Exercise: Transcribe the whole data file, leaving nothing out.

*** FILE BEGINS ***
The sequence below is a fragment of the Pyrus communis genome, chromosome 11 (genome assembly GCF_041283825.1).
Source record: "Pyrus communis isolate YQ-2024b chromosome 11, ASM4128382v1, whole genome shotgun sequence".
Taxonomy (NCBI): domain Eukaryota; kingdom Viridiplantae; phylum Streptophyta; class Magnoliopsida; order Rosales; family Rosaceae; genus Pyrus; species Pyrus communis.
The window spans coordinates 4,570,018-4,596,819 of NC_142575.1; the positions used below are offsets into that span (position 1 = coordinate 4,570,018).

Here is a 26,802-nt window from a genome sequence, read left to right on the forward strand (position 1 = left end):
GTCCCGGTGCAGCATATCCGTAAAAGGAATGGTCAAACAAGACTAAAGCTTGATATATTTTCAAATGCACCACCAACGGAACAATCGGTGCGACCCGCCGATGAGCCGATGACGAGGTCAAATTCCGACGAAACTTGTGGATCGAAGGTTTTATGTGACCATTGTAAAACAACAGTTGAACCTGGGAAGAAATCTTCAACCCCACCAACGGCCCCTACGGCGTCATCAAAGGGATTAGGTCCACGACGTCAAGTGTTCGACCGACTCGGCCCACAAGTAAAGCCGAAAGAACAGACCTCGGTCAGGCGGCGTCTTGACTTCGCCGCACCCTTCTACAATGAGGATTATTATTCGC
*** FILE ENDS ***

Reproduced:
The sequence below is a fragment of the Pyrus communis genome, chromosome 11 (genome assembly GCF_041283825.1).
Source record: "Pyrus communis isolate YQ-2024b chromosome 11, ASM4128382v1, whole genome shotgun sequence".
Taxonomy (NCBI): domain Eukaryota; kingdom Viridiplantae; phylum Streptophyta; class Magnoliopsida; order Rosales; family Rosaceae; genus Pyrus; species Pyrus communis.
The window spans coordinates 4,570,018-4,596,819 of NC_142575.1; the positions used below are offsets into that span (position 1 = coordinate 4,570,018).

Here is a 26,802-nt window from a genome sequence, read left to right on the forward strand (position 1 = left end):
GTCCCGGTGCAGCATATCCGTAAAAGGAATGGTCAAACAAGACTAAAGCTTGATATATTTTCAAATGCACCACCAACGGAACAATCGGTGCGACCCGCCGATGAGCCGATGACGAGGTCAAATTCCGACGAAACTTGTGGATCGAAGGTTTTATGTGACCATTGTAAAACAACAGTTGAACCTGGGAAGAAATCTTCAACCCCACCAACGGCCCCTACGGCGTCATCAAAGGGATTAGGTCCACGACGTCAAGTGTTCGACCGACTCGGCCCACAAGTAAAGCCGAAAGAACAGACCTCGGTCAGGCGGCGTCTTGACTTCGCCGCACCCTTCTACAATGAGGATTATTATTCGC